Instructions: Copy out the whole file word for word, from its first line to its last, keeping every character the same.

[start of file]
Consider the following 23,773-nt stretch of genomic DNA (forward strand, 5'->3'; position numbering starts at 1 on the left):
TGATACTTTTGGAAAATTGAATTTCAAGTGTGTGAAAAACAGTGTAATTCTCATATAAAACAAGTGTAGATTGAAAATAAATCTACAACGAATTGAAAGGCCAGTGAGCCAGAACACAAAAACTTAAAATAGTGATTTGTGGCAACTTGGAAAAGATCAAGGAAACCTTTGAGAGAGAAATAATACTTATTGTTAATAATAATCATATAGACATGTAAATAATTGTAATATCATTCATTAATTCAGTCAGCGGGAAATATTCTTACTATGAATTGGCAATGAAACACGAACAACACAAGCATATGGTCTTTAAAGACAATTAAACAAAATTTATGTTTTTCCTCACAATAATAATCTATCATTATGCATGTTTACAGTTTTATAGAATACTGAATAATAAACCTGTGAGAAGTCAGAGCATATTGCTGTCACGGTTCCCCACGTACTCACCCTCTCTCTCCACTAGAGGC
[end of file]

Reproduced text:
Consider the following 23,773-nt stretch of genomic DNA (forward strand, 5'->3'; position numbering starts at 1 on the left):
TGATACTTTTGGAAAATTGAATTTCAAGTGTGTGAAAAACAGTGTAATTCTCATATAAAACAAGTGTAGATTGAAAATAAATCTACAACGAATTGAAAGGCCAGTGAGCCAGAACACAAAAACTTAAAATAGTGATTTGTGGCAACTTGGAAAAGATCAAGGAAACCTTTGAGAGAGAAATAATACTTATTGTTAATAATAATCATATAGACATGTAAATAATTGTAATATCATTCATTAATTCAGTCAGCGGGAAATATTCTTACTATGAATTGGCAATGAAACACGAACAACACAAGCATATGGTCTTTAAAGACAATTAAACAAAATTTATGTTTTTCCTCACAATAATAATCTATCATTATGCATGTTTACAGTTTTATAGAATACTGAATAATAAACCTGTGAGAAGTCAGAGCATATTGCTGTCACGGTTCCCCACGTACTCACCCTCTCTCTCCACTAGAGGC